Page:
When it comes to Facebook’s Libra, the US government has much more control and can stop its launch. But even if it goes live, Libra’s blockchain will be a permissioned version involving only 100 nodes that represent big corporations.

In Reality, US Could Destroy Bitcoin

However, in theory, Bitcoin is not infallible, and some governments have the potential to ban citizens from using it. Countries with a less developed internet infrastructure could simply shut down the web. Last month, Sudan saw an internet blackout that carried on for weeks. The government deliberately cut off the Internet to stifle local protests, but it can apply the same tactic to prohibit the use of cryptocurrency.

Nevertheless, such drastic moves are possible with autocratic governments only. The US would never consider such tactics.

Instead, if the US establishment really considered Bitcoin a threat, they would simply buy it. Yes – that’s right. Think about it – American economists and cryptography experts always simulate various emerging phenomena to forecast their potential directions and impact. James Rickards explains in his book “Currency Wars: The Making of the Next Global Crisis,” how he took part in currency war simulations in a broader program by the US government to understand the potential impact of various monetary strategies.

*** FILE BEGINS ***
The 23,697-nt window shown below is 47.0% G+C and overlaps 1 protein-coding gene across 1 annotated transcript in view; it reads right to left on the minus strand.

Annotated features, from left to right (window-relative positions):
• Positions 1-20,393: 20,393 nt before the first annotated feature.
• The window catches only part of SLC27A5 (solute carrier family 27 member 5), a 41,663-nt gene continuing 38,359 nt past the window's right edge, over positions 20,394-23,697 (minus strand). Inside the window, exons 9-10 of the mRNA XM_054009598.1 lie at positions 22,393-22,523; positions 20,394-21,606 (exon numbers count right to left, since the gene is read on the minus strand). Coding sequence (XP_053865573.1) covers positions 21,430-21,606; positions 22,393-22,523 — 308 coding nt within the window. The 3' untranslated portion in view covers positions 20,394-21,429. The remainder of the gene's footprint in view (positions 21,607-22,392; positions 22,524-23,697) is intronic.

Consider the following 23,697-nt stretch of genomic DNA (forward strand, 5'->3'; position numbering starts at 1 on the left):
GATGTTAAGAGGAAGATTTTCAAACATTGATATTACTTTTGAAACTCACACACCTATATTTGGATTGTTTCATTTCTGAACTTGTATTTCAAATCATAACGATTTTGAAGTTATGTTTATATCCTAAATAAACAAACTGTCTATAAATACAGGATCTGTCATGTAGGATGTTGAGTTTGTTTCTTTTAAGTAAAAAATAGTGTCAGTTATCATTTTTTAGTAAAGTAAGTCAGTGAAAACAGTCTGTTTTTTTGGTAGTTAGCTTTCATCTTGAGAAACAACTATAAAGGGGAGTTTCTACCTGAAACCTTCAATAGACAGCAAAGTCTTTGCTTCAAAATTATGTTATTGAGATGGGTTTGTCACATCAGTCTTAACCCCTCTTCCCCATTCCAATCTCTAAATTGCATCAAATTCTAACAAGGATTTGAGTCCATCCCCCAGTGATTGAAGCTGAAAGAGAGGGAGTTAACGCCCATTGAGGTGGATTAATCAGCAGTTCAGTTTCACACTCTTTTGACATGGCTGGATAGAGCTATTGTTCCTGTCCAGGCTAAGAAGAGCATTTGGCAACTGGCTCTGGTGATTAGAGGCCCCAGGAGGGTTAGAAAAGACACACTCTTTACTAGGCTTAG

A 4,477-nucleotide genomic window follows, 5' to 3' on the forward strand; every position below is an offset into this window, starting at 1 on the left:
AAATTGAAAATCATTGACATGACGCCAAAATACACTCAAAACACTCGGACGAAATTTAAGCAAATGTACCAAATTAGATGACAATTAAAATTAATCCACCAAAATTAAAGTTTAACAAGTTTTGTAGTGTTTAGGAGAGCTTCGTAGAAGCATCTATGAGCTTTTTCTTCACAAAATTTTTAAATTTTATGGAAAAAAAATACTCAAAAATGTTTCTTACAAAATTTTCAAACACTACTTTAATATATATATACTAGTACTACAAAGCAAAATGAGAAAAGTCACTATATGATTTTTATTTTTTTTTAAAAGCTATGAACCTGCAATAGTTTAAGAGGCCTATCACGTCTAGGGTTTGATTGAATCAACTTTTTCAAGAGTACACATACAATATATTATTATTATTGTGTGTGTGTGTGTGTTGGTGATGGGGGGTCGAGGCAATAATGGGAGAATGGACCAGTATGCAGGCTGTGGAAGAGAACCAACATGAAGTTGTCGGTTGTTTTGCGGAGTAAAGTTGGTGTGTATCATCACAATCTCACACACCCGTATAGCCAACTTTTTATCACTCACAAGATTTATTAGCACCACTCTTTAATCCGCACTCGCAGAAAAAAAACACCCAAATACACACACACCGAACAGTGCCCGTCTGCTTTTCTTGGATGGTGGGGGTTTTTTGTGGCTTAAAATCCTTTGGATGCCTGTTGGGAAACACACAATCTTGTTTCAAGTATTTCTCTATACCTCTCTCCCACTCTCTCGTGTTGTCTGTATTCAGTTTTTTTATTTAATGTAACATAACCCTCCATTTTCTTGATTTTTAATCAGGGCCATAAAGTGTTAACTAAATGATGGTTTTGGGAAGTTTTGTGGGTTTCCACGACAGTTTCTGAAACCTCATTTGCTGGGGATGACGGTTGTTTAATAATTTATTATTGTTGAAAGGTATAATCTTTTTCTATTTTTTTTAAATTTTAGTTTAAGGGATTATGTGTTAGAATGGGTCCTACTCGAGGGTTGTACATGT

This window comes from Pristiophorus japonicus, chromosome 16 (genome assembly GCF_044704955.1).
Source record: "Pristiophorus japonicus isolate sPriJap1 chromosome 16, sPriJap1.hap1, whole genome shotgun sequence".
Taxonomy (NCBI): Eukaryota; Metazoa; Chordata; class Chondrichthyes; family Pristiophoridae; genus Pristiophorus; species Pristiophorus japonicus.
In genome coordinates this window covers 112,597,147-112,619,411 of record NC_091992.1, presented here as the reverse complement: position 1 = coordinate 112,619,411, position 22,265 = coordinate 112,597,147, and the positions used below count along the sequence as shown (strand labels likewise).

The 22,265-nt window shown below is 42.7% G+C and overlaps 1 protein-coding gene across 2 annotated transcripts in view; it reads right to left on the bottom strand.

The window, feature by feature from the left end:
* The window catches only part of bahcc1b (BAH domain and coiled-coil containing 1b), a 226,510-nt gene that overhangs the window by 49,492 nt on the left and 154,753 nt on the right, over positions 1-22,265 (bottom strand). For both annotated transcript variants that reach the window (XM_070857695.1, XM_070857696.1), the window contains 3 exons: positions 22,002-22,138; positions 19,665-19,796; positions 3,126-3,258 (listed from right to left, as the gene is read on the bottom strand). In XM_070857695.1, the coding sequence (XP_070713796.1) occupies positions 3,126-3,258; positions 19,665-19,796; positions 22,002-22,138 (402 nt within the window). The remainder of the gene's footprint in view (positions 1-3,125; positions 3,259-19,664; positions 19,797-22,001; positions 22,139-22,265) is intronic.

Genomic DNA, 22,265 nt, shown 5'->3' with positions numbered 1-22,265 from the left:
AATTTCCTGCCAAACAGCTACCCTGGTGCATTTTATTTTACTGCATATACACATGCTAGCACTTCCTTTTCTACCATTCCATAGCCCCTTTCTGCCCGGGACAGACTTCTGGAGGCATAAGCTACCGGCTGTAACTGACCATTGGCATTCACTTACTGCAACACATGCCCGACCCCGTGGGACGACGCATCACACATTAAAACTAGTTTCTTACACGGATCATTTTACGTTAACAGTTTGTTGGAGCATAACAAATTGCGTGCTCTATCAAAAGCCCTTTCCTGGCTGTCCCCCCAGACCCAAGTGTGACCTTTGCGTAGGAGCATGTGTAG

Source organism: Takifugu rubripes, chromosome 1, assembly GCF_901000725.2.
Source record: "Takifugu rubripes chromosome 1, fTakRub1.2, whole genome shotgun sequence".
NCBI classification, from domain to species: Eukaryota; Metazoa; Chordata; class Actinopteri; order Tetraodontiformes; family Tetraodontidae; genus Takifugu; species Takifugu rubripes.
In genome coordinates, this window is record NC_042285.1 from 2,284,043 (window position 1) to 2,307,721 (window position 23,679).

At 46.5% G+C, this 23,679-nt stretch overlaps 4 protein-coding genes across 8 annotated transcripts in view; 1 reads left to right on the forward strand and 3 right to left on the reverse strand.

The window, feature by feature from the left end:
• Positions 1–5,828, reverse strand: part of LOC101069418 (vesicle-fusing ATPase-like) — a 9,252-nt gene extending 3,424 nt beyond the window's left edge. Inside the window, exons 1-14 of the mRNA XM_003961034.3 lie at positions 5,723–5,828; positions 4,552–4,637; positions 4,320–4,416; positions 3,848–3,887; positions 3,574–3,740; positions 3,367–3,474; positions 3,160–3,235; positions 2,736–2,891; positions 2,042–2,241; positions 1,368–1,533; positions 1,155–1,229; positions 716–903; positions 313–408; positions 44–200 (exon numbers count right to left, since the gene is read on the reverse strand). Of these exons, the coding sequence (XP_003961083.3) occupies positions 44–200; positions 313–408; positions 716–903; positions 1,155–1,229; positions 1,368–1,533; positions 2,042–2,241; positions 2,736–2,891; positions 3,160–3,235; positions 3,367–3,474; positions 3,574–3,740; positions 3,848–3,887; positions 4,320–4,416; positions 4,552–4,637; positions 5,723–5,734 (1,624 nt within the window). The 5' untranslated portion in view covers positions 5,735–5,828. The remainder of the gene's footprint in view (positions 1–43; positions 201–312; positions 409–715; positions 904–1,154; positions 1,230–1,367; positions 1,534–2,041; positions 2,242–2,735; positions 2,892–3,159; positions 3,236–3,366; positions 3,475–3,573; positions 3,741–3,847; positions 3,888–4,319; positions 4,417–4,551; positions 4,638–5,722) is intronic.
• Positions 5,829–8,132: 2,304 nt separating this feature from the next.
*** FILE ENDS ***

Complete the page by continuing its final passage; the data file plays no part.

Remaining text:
The US Government Could Buy All Available Coins

It’s hard to believe that the US government and intelligence agencies didn’t understand the potential of Bitcoin. The FBI seized the Silk Road as early as 2013, so the US government knew about the threat of a decentralized currency. If it really wanted to kill Bitcoin, the government could just buy all the available coins through its agents, as the market cap at that time was only $1 billion.